The "glass closet" preventing LGBTQ+ members of the asset management industry from progressing in their careers can be broken by a larger number of openly gay role models, as well as management teams "living their values" and encouraging employees to "bring their whole authentic selves to work", according to Arisaig Partners' Rebecca Lewis.
Lewis, who is a managing partner at the emerging market investment management firm, added a push for diversity must be prevalent across companies' portfolios as well as in their respective offices, in order to truly work towards positive change.
As such Arisaig, which has $3.5bn under management across its four Asian, global, LatAm and 'next generation' equity portfolios - adopts a rigorous ESG approach to stock selection, engages in activist dialogue with management teams and tends to invest in companies with a ten- to 20-year time horizon in order to help facilitate permanent changes.
"When it comes to emerging markets, disclosure is poorer, so that affects how we have built our business. We have always had a big research team and have had feet on the ground near to where our exposures are," Lewis explained.
"If a company scores a 50 on our diversity scale but something else scores a 70, it does not necessarily affect the weighting or the investment decision - it just guides the conversation.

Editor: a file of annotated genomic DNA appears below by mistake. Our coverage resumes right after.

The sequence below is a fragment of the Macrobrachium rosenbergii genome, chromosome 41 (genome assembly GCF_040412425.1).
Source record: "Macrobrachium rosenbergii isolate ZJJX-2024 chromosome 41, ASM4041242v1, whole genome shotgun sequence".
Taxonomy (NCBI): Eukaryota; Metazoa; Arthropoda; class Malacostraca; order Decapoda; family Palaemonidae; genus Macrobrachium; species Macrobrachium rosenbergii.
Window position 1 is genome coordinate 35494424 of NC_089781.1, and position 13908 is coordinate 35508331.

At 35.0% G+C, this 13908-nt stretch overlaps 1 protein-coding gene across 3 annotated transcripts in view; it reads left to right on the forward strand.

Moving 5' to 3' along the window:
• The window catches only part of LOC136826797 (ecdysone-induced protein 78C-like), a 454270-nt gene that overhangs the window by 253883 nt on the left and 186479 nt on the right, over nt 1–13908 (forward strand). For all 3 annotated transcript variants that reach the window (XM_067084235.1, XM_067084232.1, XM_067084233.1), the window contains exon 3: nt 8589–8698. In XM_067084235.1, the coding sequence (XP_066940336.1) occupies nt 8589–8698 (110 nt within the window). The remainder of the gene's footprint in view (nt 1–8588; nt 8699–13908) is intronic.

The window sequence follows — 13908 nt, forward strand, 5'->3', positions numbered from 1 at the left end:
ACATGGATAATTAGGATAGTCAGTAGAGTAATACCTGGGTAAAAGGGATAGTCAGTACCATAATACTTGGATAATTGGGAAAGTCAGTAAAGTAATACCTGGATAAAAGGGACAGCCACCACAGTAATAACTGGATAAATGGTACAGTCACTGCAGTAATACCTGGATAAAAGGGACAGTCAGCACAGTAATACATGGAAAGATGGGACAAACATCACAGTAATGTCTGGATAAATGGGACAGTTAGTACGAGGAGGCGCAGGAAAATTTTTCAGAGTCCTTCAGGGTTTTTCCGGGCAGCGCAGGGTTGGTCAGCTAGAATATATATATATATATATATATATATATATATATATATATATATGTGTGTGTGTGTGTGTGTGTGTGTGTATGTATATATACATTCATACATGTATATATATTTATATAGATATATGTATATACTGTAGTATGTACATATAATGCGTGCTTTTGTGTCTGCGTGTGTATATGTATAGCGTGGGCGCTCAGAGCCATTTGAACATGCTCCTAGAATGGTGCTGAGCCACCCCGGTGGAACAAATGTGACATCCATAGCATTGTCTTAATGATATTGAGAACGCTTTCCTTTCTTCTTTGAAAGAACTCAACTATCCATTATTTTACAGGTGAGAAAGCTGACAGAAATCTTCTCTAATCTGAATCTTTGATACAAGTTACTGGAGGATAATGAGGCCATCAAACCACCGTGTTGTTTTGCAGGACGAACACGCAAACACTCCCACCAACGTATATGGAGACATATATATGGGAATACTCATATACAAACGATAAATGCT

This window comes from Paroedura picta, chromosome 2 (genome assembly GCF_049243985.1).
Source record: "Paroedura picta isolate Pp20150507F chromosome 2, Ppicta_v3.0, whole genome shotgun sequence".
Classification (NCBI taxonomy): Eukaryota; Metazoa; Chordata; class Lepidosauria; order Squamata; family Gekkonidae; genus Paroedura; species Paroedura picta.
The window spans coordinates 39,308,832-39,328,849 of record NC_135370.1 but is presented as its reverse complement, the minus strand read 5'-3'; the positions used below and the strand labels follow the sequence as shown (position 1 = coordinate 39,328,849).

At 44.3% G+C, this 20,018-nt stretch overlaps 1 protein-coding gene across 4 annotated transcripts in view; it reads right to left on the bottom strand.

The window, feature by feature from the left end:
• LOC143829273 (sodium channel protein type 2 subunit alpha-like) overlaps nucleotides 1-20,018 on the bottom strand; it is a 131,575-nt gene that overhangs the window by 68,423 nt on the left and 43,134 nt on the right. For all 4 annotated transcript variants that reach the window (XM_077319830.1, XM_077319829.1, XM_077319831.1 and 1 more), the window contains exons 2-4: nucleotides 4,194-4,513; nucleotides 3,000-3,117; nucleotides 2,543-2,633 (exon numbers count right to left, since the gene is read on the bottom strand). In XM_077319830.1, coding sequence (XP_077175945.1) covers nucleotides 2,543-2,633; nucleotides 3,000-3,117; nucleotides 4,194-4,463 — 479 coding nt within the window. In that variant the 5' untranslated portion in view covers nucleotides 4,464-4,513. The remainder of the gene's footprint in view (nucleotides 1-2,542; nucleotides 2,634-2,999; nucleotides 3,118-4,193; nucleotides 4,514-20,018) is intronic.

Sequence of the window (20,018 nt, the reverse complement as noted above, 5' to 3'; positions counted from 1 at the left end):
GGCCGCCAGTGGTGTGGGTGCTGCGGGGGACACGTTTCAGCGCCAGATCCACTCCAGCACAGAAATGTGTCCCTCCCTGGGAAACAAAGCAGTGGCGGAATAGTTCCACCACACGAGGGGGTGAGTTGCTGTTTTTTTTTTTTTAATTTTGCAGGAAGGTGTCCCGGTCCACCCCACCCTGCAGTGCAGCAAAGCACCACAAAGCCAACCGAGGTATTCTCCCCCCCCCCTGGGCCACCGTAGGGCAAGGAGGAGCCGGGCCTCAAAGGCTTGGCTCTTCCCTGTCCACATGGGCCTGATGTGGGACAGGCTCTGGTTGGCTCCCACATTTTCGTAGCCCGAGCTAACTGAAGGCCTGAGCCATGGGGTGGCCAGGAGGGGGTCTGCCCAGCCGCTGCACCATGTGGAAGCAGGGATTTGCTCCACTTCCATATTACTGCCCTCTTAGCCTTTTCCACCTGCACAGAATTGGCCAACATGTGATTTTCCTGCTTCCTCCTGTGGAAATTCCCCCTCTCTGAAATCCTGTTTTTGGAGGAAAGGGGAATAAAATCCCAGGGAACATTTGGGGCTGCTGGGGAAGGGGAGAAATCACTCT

"If we go to a management team and say 'you have no women on your board and 75% of consumer decisions within emerging markets are made by women' - it is not me as a woman saying we need more women on the board.
"It is saying it from a business perspective 'you have to pay attention to your target market and who is buying your products'.
"If a company scores badly it is not exclusionary, but we need to know that, when the companies meet with our analysts, they understand that this has to change. Direction of travel really matters to us, as does the intention of taking these things seriously."
One example of a holding in the firm's flagship Asia Consumer fund is Godrej Consumer, an Indian company that produces toiletries and personal care products.
Lewis said the firm's CEO Vivek Gambhir is a "huge advocate" for LGBTQ+ rights in India - a country where it was illegal to be gay until 2018.
"I have interviewed her and she is a really authentic and inspirational character. Not just because she is female - and she is not gay herself - but she has identified the need for a diverse and inclusive organisation, and the ability for employees to bring their whole selves to work," she explained.
"You do not need to be gay, or a woman, or a particular ethnicity to be an ally. The allyship movement across all dimensions of diversity is incredibly powerful.
"It is great to have a role model in a leadership position who is gay or female, but actually, you can be just as inspired by a heterosexual man who is speaking really passionately about change, for example."